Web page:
Ask any salesman which is the best type of RV to buy, Class A or Class C, and most will say Class A.
Of course, they are bound to say that as Class A RVs will normally cost much more and it’s all about the commission.
And with the RV industry shipments expected to top 20 billion dollars in 2018, that’s a lot of commission.
If you’re tempted by the cheaper price of a Class C RV, bear in mind one day you are likely to trade it in for a luxury Class A.
It’s very rare that anybody ever trades in their luxury motorhome for a smaller, “cab” style, RV—or so the same salesman told me!
Let’s take a look at some of the reasons why I’m cutting out that middle step and choosing a Class A RV (and not a Class C).
#1. They’re Larger, So Much Larger
I’ll start with the obvious reason to choose a Class A RV.
The size of an RV is a major consideration when choosing any motorhome. Remember, it will be your home when you’re on the road.
It’s like the choice between a four-bedroom house or a two-bedroom apartment.
Class A RVs are known to be some of the largest motorhomes on the road, and can reach up to 50 feet in length.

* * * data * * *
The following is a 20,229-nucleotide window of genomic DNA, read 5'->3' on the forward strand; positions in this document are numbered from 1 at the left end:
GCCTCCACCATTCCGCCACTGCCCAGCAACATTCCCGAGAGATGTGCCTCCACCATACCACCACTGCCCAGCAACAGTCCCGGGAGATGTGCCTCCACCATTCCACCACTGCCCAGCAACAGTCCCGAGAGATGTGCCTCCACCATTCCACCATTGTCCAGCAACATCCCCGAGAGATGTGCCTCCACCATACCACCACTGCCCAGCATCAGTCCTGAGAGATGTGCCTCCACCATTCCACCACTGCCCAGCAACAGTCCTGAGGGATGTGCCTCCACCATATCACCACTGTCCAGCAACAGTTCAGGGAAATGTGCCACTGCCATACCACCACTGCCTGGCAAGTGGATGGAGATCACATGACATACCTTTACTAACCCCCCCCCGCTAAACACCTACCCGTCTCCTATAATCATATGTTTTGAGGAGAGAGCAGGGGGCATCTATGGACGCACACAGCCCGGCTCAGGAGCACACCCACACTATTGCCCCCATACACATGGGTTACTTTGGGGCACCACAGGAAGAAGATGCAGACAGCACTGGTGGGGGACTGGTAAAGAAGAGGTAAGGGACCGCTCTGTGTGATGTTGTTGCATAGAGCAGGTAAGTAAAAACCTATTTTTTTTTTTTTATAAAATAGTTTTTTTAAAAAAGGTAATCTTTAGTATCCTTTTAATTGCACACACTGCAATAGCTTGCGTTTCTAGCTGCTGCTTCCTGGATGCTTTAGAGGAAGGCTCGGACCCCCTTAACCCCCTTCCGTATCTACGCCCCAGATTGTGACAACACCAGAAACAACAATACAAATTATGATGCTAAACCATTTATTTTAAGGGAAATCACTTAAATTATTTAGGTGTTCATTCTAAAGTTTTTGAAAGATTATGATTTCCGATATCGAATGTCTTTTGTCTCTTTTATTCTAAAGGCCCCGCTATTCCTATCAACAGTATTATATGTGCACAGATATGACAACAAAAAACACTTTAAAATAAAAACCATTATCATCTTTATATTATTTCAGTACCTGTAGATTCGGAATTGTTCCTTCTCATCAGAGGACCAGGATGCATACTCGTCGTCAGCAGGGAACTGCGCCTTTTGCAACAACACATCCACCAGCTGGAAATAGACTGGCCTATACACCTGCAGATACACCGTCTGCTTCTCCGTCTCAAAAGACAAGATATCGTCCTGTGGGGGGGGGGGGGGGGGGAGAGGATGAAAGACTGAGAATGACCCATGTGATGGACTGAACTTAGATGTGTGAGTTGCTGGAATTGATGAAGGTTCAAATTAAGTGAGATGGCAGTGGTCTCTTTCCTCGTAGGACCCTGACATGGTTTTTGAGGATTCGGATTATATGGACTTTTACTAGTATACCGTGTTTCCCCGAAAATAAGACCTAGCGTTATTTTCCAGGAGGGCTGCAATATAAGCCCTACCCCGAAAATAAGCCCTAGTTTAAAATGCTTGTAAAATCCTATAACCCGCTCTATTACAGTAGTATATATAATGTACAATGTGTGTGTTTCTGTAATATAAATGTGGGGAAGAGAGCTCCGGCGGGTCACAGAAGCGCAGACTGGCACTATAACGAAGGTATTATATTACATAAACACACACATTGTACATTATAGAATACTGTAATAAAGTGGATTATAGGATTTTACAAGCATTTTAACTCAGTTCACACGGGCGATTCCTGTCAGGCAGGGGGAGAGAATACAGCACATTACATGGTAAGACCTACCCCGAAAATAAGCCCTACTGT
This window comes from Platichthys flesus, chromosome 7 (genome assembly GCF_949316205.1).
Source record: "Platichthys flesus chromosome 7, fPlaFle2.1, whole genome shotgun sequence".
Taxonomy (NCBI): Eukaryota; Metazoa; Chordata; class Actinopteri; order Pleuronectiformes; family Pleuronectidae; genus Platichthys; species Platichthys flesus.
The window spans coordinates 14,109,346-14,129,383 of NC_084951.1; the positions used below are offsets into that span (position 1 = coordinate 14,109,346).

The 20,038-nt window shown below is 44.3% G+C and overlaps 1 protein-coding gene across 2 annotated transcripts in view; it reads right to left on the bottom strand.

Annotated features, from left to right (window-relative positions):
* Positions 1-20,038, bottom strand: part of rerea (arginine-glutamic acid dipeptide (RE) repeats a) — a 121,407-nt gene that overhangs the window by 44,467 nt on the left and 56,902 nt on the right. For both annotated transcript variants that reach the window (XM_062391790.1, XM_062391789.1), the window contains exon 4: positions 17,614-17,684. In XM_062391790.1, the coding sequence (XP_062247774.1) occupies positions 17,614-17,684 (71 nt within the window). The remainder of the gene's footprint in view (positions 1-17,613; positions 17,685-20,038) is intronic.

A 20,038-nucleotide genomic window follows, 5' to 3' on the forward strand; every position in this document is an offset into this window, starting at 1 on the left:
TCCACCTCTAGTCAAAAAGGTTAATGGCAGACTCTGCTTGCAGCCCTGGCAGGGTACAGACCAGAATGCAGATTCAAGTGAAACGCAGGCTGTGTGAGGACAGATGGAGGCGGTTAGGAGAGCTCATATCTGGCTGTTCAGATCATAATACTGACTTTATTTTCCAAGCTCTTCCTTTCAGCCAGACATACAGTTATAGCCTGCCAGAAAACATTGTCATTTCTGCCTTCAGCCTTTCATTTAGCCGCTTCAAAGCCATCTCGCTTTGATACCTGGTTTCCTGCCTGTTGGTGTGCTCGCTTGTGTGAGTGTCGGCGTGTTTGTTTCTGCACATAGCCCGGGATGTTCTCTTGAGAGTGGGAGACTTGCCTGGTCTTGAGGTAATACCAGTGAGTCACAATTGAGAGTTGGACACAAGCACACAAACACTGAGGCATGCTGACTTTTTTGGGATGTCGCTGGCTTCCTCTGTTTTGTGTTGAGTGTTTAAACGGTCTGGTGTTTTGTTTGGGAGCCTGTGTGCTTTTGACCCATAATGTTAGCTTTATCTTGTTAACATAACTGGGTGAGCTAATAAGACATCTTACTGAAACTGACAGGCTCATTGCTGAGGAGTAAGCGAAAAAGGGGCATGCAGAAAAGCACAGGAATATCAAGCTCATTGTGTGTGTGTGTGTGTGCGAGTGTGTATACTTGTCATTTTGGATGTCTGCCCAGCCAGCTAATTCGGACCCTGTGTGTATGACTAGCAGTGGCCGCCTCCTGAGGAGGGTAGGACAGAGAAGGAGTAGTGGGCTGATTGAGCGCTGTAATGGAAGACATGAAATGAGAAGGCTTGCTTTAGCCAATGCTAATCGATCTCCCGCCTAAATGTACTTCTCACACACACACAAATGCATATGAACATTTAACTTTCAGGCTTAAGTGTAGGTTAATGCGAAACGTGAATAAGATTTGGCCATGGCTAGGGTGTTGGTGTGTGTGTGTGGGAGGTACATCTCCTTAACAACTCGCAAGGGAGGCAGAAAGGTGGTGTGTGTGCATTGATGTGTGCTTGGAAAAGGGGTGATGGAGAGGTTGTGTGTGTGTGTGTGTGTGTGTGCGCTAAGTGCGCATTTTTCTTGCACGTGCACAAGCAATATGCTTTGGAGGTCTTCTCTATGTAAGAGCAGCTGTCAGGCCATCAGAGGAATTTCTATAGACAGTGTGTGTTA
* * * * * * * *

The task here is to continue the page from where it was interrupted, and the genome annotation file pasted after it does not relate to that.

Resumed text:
By comparison, the longest Class C is only 33 feet long, with most being around the 25 to 27 feet mark.
Try fitting a washer dryer into a Class C RV and you will soon appreciate that extra 10 feet. The following video shows some of the luxuries you can enjoy with the largest of Class A RVs.
Just be warned, they can cost over a million bucks:
#2. More Available Floorplans = More Luxury
With all that extra space in a box-like design, most manufacturers offer multiple floor plans for you to choose from.
Winnebago tends to offer a choice of three floorplans with their larger Class A RVs, and a full range of customizable extras.
Many even feature one or two slide-outs, for even more floor space.
When looking for luxury, you will find it hard to beat a Class A RV. Class C RVs often seem cramped in comparison.
With most Class A motorhomes, four to five people can sleep comfortably, and even stretch out like they’re in the front room of the family home.
The extra height of a Class A RV makes them ideal for installing bunk beds for the kids, in addition to a full-size bed for mommy and daddy.
Dinettes can be easily flattened down for more beds, and there’s enough floor space for fold-out sofa beds.
There’s even more space available for cots for younger children, or a dog bed for your beloved pets, in a Class A RV.
#3. More Kitchen Space And More Amenities
For many people, myself included, the kitchen is the heart of a home, even when you’re on wheels.
Due to the larger size of the Class A RVs, there will be more space for features like dish drawers and full-size household appliances.
With additional counter space and more storage, Class A RV kitchens will be more functional than many of their counterparts.